Webinar recording: The future of social science commercialisationBackResources
29th October 2020
Part of the Aspect Annual Event 2020 webinar series, this session – The future of social science commercialisation, which took place on the 28th October – explored where the biggest opportunities lie for the commercialisation of social sciences, how academia and industry can look to take advantage, and Aspect’s future plans in terms of driving and supporting social science commercialisation.
You can find the full recording of the webinar, and other resources from the session, below.
Annual Event 2020, Aspect, Event Report and Video
- Professor Julia Black (Chair) – Strategic Director of Innovation and Professor of Law at the LSE, and Chair of the Aspect Steering Group
- Melanie Knetsch – Deputy Director, Innovation and Impact, ESRC:UKRI
- Ian Tracey – Co-Founder, Anchored In
- Vikas Shah MBE – CEO, Swiscot Group and Honorary Professor of Business, University of Manchester
Session highlights video
This session explored where the biggest opportunities lie for the commercialisation of social sciences, and how academia and industry can look to take advantage and Aspect’s future plans in terms of driving and supporting social science commercialisation.
Some key messages were:
Engaging with social scientists ensures new innovations are fundamentally grounded in society. By including social sciences, and more broadly humanities and the arts, in parity with STEM when developing a new technology, you end up with innovations that are more appropriate for human culture. For example, linking machine learning and behavioural sciences ensures any new innovation can have an easy to use interface that allows humans to interact with the underlying algorithms. Programmes like Aspect are facilitating more interdisciplinary and cross department collaborations that support the creation of innovations of the future.
UK funders are building a better ‘scaffold’ to help move social sciences commercialisation ideas from creation all the way to market. The first step has been to make the definition of commercialisation broader and more inclusive for the social sciences. The second step has been to work with initiatives such as Aspect’s SUCCESS programme to increase demand for commercialisation amongst academics and figure out what specific training is required for social scientists. The next step is to figure out how to support universities in realising the potential of social sciences commercialisation so that it is given the same status and attention as STEM commercialisation. However, it is not just down to UK funding bodies to build this ‘scaffold’ of support for social sciences commercialisation. There are other support structures and sources of funding such as venture philanthropists or encouraging academics to start off with consultancy to generate revenue and gather direct market insight.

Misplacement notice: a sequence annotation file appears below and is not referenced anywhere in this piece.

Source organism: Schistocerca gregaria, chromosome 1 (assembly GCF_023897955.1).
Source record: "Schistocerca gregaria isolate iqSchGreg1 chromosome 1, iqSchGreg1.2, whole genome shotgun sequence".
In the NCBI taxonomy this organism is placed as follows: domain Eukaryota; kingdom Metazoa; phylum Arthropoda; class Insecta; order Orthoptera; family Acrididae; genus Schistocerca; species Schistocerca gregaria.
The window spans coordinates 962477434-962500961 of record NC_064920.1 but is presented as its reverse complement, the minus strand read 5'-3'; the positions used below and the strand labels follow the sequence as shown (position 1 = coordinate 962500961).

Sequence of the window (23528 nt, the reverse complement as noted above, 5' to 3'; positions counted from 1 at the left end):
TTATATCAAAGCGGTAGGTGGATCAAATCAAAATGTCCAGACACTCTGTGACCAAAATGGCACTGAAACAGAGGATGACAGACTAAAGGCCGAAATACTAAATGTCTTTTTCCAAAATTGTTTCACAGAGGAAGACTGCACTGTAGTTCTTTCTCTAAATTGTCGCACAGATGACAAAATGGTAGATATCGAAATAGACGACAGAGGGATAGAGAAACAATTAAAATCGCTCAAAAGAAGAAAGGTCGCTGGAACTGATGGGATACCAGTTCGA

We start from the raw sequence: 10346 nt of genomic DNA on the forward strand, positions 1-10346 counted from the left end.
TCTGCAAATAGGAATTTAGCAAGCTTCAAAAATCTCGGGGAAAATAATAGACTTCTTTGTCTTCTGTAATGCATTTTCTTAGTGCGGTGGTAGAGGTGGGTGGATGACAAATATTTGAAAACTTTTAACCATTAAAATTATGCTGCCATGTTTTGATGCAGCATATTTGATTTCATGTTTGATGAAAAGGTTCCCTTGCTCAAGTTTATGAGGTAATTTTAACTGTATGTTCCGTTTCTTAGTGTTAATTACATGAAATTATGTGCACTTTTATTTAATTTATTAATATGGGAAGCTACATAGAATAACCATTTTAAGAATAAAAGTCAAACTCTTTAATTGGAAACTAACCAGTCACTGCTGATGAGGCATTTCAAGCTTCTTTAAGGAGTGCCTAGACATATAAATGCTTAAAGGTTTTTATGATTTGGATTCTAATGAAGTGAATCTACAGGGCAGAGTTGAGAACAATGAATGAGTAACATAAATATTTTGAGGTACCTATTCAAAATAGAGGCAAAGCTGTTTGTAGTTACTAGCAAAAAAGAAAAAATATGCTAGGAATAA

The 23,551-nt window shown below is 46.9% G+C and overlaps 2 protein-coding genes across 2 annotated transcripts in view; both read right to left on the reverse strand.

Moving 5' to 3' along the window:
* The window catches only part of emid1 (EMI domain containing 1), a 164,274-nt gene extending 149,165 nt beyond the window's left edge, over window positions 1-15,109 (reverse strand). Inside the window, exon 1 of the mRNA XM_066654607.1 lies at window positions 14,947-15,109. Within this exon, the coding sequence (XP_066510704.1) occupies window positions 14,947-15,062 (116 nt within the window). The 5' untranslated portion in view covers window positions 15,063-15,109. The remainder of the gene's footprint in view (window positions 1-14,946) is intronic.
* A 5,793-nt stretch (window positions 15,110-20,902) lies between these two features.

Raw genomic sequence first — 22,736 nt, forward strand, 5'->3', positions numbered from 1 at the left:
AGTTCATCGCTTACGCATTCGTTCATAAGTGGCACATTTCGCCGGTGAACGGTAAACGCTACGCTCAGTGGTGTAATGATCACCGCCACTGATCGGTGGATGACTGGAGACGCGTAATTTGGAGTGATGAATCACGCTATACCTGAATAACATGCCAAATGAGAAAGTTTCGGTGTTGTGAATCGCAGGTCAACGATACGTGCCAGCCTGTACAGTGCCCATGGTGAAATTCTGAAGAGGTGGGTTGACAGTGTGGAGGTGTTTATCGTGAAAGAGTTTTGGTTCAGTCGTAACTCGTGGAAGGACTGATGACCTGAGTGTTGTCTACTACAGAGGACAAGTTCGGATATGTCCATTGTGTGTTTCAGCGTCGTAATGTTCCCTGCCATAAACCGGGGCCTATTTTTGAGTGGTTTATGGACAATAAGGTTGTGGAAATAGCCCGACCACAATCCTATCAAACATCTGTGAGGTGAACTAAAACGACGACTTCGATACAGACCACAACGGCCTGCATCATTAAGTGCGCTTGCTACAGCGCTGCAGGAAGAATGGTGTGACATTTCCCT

There is still work to be done to showcase the value of social sciences research. There is a common misconception that if an innovation cannot be patented that it can’t be valued. Historically, this has led to social sciences innovations being undervalued. However, investors are increasingly investing in companies with significant amounts of non-patentable IP such as a black box algorithm, a brand or even an individual. Investors, universities, and funders need to come up with additional ways of valuing the social benefit and/or savings that social sciences innovation can bring and not just focus on income return and job creation. These benefits also need to be clearly articulated so that new ventures and industry are more aware and know to reach out to and engage with social scientists.
You can’t just copy and paste innovation ecosystems from other countries. Different innovation ecosystems facilitate different types of innovation and it isn’t as simple as copying and pasting policies from one country and hoping they will work in another. For example, the USA has a very strong innovation ecosystem but is benefitted by two key factors that are not easy to replicate overseas. Firstly, the USA has practically unlimited capital with almost zero cost of capital. In the UK, the cost of capital is much higher and so the same initiatives that require large budgets with low cost of capital won’t easily translate across the Atlantic. Secondly, the USA has a high volume of venture capital and corporate investors who can absorb new technology and quickly scale it up and take it to market. The absorptive capacity of innovation by investors and industry varies around the globe and impacts on the innovation ecosystem.